In its issue of May 13, 2000, The Economist magazine carried a banner headline calling Africa “The Hopeless Continent” because, it proceeded to argue, of its peoples’ predisposition to bloody civil wars, corruption, civil disorder and tyrannical rulers.  It wondered if all these were traceable to an African “inherent character flaw”. In its issue of March 2nd 2013, the same magazine labeled Africa “The hopeful Continent” and proceeded, alongside Time Magazine and The Wall Street Journal to feature the theme of “Africa Rising” as East Asia had done decades earlier.  Reforms in national governance, good macro-economic management and new technocratic leadership were the reasons advanced to explain the swift transition from the extreme of hopelessness to the one of a rising Africa. 

From World Bank

Wednesday, May 18, 2016

Not My Parents Fruits and Veggies

This post discusses how fruits and vegetables have been changed over the generations by breeding--interesting.

Even in my lifetime, fruits such as grapefruit, oranges, blueberries have significantly increased in size.

The Half-True Headline

Timothy Noah writes on the rush of the Obama administration to get final rules published before the 6 month cutoff: anything published after May 23 can be revoked by the next President; anything before then a formal rulemaking procedure is required which takes months, maybe years.

The headline is: "Obama rushes out rules to guarantee legacy."  That's true, and fine.  The administration is issuing rules faster in 2016 than in 2013-15.   Noah doesn't explicitly feed the idea that Obama is a big-government, regulation heavy Dem, though I'm sure some readers will jump to that conclusion.

Buried in the middle of the story, Noah notes that Bush used the authority to revoke a Clinton regulation on workplace safety.  And then: "Bush was careful not to get caught in the same trap himself seven years later. His administration pushed through 214 rules in the first five months of his final year in office — 19 more than the Obama administration for the same period."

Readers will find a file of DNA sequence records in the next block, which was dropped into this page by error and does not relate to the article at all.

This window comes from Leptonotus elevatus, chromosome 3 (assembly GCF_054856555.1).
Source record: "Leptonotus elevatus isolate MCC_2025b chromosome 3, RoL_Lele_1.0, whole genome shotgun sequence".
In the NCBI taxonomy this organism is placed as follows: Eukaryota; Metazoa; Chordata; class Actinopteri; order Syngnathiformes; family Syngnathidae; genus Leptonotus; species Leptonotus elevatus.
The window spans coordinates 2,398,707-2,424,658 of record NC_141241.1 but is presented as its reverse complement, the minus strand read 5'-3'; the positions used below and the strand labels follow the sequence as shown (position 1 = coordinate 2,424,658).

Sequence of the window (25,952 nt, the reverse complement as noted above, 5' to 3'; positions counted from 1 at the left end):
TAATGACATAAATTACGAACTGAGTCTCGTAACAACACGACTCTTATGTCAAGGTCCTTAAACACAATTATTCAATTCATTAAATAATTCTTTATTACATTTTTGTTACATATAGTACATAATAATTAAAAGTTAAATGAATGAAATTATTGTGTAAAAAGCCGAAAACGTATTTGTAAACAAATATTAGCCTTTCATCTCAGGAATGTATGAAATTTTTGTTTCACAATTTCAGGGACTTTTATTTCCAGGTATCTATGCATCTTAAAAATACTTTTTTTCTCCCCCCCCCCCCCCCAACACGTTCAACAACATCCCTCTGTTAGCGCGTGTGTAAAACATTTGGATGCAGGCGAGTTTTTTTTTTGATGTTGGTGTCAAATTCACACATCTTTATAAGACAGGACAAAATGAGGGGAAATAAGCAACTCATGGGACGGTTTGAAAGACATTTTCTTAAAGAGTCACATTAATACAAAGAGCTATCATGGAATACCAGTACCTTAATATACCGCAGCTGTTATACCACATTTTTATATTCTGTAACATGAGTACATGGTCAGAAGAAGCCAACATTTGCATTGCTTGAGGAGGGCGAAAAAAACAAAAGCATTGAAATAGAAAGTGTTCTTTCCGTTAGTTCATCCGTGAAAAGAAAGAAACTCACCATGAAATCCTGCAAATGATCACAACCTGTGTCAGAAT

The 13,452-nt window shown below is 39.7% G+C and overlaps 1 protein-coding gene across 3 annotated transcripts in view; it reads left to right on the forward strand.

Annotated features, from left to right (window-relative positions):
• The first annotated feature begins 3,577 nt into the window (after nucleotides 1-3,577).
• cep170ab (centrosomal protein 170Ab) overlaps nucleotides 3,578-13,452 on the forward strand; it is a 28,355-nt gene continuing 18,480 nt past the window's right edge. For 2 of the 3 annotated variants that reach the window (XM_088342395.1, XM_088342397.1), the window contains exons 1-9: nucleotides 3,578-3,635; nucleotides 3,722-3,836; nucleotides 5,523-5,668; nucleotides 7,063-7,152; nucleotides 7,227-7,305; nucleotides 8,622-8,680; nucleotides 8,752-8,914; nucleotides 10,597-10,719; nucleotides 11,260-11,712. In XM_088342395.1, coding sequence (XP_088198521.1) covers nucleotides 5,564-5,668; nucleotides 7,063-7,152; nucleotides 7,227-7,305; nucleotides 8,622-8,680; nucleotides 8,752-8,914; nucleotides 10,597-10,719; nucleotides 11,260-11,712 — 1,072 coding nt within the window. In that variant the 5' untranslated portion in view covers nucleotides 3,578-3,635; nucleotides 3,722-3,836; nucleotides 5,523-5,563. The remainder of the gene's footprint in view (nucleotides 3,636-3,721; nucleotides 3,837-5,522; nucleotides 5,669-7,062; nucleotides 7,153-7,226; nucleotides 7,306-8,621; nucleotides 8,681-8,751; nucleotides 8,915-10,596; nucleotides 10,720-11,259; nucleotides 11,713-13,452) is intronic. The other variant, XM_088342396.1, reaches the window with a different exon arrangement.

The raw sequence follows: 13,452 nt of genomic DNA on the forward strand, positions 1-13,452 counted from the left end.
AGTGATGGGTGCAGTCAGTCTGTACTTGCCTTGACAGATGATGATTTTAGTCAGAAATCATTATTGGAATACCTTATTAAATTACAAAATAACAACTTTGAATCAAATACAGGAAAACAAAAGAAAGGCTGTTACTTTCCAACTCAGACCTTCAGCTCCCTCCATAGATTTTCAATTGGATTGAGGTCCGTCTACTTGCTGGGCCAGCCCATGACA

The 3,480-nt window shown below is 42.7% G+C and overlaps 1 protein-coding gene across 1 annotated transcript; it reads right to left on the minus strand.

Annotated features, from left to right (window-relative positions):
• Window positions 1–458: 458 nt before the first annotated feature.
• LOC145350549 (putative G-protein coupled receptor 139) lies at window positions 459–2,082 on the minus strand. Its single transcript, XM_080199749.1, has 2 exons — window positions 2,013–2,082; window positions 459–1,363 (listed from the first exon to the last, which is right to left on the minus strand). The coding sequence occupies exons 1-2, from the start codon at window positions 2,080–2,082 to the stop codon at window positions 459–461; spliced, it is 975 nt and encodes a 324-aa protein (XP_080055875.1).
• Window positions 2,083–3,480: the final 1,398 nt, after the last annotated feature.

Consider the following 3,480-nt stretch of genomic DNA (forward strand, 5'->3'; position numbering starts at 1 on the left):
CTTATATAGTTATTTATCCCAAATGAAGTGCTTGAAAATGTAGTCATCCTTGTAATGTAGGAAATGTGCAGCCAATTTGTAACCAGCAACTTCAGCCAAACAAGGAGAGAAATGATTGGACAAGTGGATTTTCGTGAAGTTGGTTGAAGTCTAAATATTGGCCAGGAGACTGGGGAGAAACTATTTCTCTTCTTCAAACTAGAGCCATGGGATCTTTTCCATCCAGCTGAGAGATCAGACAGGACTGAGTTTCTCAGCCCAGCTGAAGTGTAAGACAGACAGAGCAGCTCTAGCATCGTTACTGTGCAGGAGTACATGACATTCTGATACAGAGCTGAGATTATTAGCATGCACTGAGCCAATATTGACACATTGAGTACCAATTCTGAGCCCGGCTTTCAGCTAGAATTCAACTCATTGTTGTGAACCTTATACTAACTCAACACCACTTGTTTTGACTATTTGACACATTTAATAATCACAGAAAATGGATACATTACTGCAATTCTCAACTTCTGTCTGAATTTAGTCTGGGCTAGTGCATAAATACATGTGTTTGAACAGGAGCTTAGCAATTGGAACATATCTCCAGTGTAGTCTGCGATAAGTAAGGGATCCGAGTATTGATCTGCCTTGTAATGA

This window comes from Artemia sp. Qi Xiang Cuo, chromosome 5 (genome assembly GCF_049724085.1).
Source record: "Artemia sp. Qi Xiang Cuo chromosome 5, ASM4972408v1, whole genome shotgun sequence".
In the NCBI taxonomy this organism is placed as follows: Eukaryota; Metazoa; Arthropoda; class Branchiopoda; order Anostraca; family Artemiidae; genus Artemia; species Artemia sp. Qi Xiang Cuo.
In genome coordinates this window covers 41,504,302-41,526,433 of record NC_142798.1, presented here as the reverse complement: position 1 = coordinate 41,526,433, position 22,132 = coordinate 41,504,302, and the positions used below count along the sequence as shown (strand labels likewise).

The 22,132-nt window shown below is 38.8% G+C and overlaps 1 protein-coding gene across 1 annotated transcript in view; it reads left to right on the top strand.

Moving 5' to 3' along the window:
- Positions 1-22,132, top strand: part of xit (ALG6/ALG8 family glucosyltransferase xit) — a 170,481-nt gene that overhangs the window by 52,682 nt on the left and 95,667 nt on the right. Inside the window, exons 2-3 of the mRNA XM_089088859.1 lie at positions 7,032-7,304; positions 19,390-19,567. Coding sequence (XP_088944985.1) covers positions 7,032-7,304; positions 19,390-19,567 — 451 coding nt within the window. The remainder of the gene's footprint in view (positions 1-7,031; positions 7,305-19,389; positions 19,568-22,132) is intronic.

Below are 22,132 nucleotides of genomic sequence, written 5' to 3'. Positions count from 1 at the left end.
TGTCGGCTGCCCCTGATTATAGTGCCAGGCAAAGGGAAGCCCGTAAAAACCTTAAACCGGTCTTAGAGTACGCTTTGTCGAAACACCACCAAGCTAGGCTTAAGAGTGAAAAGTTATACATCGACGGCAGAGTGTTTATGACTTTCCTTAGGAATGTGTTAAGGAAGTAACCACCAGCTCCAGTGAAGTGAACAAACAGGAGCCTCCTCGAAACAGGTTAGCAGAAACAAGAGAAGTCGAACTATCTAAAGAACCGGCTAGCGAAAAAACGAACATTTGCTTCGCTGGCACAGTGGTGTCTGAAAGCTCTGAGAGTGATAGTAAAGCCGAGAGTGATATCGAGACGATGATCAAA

So the bottom line is Bush did more regs than Obama, so the headline could have read: "Obama dawdles, lags behind Bush pace" 

Tuesday, May 17, 2016

Letting Out the Cows

Mostly I'm somewhat skeptical of the Humane Society and PETA's approach to animal welfare.  Although I'd consider myself tender-hearted in dealing with the animals on our farm when I was growing up, and even more so when dealing with the felines who rule the premises where we live, I tend to resist the arguments for animal welfare.  Temple Grandin comes closer to my temperament; no sentimental attachment to animals but a hard-headed concern for making things easier all around.

Having said that, there are occasions when I swing, at least momentarily, over to the other side, the dark side as the dairymen and chicken farmers would say. 

One such occasion is viewing this, a video of cows being turned out to pasture.  Ironically the blogger is probably more anti-Humane Society than I, but we share the experience of the reaction of cows to being turned into a pasture after a long winter.  It's exuberant, and a reminder that cows have feelings.

Monday, May 16, 2016

A Fellow Obsessive on All Caps

Lena Groeger posts on the Weather Bureau's movement away from all-caps. Her objections are similar to my comments about mono-spaced type, but more general. She points out the life-saving impact of the change, and extends the topic from the Weather Bureau to the Surgeon General's warning, the fine print in legal documents and warranties, traffic signs, and NASA.  As I grow older and my eyesight declines, I find these matters of typography more and more important. Some magazines and websites like to use white/light type on a dark background; very artistic I'm sure, but hard on the older people among us.

Friday, May 13, 2016

A Basis for Global Optimism

I'm optimistic on the U.S.; I'm even more optimistic on the world.  Remember I grew up when colonialism was ending, and the West was becoming aware of the sad state of affairs the ebbing of imperialism was leaving behind.  (And ignoring some of the benefits.)  And through much of the first half of my adult life we flailed around, struggling with how to help the Third World, finding that many of our prescriptions didn't work as we intended.  So that's the background when I read this in a  Technology Review piece:
But by far, the technology that is likely to be most transformative in the long term is the cell phone. The growth of this technology in sub-Saharan Africa has been phenomenal. By 2007, there were more cell-phone subscriptions than people with access to sanitation. Today, there are more than 850 million subscribers across the entire continent, bringing penetration to roughly 74 percent. Phone-based technology is already helping to create digital health records, track medical supply levels, improve supply chains, and map out areas already covered by vaccination.